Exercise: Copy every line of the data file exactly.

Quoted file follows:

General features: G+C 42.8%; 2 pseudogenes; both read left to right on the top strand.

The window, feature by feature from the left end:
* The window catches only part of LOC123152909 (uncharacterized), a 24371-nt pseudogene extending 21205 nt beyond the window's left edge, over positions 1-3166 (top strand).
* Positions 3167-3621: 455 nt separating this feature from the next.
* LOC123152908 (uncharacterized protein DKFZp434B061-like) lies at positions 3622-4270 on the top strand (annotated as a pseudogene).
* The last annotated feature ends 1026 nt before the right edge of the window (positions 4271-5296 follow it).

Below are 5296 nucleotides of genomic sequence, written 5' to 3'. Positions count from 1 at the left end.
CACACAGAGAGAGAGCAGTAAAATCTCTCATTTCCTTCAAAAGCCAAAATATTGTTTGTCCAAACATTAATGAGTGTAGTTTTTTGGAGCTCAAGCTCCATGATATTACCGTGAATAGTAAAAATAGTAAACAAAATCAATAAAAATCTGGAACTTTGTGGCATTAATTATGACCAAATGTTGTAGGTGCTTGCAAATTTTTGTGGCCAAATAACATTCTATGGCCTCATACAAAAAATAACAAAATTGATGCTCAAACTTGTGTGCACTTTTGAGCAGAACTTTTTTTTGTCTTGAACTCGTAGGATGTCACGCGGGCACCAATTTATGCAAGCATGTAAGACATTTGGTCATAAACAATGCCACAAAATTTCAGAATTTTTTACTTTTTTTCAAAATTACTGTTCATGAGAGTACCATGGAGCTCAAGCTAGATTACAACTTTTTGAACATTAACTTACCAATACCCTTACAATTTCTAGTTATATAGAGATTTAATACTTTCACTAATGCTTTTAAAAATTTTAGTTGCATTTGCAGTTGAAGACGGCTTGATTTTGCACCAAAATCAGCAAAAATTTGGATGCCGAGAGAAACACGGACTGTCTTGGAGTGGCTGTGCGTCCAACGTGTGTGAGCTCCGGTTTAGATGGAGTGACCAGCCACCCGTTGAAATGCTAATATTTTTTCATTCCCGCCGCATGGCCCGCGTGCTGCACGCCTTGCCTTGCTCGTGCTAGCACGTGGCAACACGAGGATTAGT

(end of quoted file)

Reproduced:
General features: G+C 42.8%; 2 pseudogenes; both read left to right on the top strand.

The window, feature by feature from the left end:
* The window catches only part of LOC123152909 (uncharacterized), a 24371-nt pseudogene extending 21205 nt beyond the window's left edge, over positions 1-3166 (top strand).
* Positions 3167-3621: 455 nt separating this feature from the next.
* LOC123152908 (uncharacterized protein DKFZp434B061-like) lies at positions 3622-4270 on the top strand (annotated as a pseudogene).
* The last annotated feature ends 1026 nt before the right edge of the window (positions 4271-5296 follow it).

Below are 5296 nucleotides of genomic sequence, written 5' to 3'. Positions count from 1 at the left end.
CACACAGAGAGAGAGCAGTAAAATCTCTCATTTCCTTCAAAAGCCAAAATATTGTTTGTCCAAACATTAATGAGTGTAGTTTTTTGGAGCTCAAGCTCCATGATATTACCGTGAATAGTAAAAATAGTAAACAAAATCAATAAAAATCTGGAACTTTGTGGCATTAATTATGACCAAATGTTGTAGGTGCTTGCAAATTTTTGTGGCCAAATAACATTCTATGGCCTCATACAAAAAATAACAAAATTGATGCTCAAACTTGTGTGCACTTTTGAGCAGAACTTTTTTTTGTCTTGAACTCGTAGGATGTCACGCGGGCACCAATTTATGCAAGCATGTAAGACATTTGGTCATAAACAATGCCACAAAATTTCAGAATTTTTTACTTTTTTTCAAAATTACTGTTCATGAGAGTACCATGGAGCTCAAGCTAGATTACAACTTTTTGAACATTAACTTACCAATACCCTTACAATTTCTAGTTATATAGAGATTTAATACTTTCACTAATGCTTTTAAAAATTTTAGTTGCATTTGCAGTTGAAGACGGCTTGATTTTGCACCAAAATCAGCAAAAATTTGGATGCCGAGAGAAACACGGACTGTCTTGGAGTGGCTGTGCGTCCAACGTGTGTGAGCTCCGGTTTAGATGGAGTGACCAGCCACCCGTTGAAATGCTAATATTTTTTCATTCCCGCCGCATGGCCCGCGTGCTGCACGCCTTGCCTTGCTCGTGCTAGCACGTGGCAACACGAGGATTAGT